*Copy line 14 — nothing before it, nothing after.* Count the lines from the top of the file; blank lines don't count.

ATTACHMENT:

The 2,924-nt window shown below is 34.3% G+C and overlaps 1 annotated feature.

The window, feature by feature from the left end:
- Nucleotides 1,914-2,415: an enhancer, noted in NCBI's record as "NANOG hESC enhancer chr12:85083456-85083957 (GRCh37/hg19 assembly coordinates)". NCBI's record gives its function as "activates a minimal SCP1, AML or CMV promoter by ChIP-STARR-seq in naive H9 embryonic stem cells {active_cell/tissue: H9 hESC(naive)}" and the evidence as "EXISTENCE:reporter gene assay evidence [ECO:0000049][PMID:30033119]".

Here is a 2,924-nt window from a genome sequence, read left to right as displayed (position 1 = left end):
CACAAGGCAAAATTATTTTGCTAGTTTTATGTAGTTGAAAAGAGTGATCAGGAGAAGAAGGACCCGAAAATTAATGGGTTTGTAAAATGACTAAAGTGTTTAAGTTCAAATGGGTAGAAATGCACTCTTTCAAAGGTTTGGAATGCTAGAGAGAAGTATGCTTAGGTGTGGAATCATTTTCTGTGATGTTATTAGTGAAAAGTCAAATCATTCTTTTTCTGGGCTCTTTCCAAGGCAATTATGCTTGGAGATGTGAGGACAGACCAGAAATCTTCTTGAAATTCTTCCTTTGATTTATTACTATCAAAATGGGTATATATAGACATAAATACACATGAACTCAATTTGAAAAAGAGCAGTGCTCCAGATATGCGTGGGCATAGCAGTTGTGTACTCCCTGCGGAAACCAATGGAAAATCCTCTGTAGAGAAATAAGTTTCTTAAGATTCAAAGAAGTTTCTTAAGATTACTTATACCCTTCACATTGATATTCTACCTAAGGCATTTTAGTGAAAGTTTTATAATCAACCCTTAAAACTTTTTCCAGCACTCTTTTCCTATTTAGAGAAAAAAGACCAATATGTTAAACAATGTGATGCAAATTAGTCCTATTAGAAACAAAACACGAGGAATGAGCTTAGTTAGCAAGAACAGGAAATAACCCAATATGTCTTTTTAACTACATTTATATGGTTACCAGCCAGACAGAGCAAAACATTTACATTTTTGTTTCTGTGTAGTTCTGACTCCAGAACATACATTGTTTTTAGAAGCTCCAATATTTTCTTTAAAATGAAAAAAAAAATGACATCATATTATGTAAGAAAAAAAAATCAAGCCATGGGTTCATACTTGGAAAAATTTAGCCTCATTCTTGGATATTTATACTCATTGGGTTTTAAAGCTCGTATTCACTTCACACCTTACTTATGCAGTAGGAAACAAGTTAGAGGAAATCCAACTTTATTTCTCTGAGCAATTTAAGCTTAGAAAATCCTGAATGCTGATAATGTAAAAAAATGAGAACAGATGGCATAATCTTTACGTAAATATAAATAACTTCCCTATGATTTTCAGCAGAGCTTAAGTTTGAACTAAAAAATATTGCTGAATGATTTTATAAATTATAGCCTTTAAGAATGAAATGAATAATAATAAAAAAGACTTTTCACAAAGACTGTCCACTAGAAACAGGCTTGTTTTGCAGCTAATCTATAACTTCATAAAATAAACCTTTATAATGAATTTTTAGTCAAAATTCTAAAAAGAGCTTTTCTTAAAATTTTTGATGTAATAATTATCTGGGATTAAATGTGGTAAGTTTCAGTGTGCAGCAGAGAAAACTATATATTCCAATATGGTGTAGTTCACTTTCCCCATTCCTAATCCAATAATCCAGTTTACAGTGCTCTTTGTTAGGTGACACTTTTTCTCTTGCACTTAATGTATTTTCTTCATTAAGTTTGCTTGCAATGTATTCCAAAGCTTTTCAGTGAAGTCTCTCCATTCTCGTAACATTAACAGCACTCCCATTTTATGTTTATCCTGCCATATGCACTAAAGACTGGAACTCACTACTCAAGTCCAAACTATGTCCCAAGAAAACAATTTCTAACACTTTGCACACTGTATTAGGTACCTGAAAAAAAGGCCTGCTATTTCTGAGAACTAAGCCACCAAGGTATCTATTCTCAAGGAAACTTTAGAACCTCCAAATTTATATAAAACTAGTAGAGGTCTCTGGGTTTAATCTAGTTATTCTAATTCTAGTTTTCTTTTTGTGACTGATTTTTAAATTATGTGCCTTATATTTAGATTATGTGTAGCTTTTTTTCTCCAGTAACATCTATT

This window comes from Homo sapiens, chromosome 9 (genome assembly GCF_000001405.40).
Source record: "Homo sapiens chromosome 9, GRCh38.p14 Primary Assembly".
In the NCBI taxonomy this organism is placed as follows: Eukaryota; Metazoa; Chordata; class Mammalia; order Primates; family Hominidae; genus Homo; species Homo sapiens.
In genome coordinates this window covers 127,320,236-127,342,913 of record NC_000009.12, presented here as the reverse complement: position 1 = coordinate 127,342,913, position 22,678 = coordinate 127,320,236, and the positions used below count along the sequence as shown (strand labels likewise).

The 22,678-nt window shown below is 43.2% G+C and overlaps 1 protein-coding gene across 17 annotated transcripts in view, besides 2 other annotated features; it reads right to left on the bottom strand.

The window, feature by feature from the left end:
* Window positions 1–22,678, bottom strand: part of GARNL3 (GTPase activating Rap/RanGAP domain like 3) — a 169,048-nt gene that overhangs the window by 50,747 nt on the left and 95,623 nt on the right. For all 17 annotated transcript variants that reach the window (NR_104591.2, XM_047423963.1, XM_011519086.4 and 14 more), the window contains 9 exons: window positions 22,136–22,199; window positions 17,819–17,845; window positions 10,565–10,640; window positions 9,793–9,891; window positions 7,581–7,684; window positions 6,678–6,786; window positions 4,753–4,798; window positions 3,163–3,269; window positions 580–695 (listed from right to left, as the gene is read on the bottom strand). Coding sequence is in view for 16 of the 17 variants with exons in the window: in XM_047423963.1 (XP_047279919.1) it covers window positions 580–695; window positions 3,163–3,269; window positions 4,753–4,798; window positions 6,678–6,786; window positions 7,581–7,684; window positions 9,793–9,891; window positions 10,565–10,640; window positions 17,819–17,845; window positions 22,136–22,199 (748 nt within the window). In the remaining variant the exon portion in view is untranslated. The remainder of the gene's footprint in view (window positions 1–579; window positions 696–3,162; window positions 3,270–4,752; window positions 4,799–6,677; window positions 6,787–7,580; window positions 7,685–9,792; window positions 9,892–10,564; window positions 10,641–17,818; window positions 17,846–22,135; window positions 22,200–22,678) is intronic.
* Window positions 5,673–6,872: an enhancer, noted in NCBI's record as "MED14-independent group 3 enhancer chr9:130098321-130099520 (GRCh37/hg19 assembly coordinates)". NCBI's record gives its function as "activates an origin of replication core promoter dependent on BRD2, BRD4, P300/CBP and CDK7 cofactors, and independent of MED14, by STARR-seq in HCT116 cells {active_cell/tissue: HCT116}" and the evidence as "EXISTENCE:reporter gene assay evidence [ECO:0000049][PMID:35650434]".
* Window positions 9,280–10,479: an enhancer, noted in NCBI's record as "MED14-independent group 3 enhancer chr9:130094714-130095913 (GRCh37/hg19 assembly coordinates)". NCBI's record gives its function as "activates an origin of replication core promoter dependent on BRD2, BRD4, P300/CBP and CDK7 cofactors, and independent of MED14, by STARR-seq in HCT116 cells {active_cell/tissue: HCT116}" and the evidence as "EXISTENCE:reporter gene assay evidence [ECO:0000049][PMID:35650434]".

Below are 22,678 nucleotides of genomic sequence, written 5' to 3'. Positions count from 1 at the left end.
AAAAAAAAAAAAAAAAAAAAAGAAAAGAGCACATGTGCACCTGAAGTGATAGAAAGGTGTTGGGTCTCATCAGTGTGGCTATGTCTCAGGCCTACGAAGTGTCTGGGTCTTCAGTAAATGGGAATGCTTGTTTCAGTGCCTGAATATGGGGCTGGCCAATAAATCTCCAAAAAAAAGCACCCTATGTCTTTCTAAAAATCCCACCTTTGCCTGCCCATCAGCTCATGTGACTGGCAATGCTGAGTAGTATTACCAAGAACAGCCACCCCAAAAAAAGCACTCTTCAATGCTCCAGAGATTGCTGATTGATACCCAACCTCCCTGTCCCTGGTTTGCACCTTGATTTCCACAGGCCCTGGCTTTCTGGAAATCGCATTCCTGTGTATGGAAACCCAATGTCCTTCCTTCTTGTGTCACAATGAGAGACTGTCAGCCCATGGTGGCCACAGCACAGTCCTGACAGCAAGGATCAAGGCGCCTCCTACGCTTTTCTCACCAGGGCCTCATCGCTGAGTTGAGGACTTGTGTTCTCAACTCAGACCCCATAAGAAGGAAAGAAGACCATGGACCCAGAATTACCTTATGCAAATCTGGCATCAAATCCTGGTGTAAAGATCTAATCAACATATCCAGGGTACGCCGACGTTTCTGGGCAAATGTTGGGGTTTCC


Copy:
* Window positions 9,280–10,479: an enhancer, noted in NCBI's record as "MED14-independent group 3 enhancer chr9:130094714-130095913 (GRCh37/hg19 assembly coordinates)". NCBI's record gives its function as "activates an origin of replication core promoter dependent on BRD2, BRD4, P300/CBP and CDK7 cofactors, and independent of MED14, by STARR-seq in HCT116 cells {active_cell/tissue: HCT116}" and the evidence as "EXISTENCE:reporter gene assay evidence [ECO:0000049][PMID:35650434]".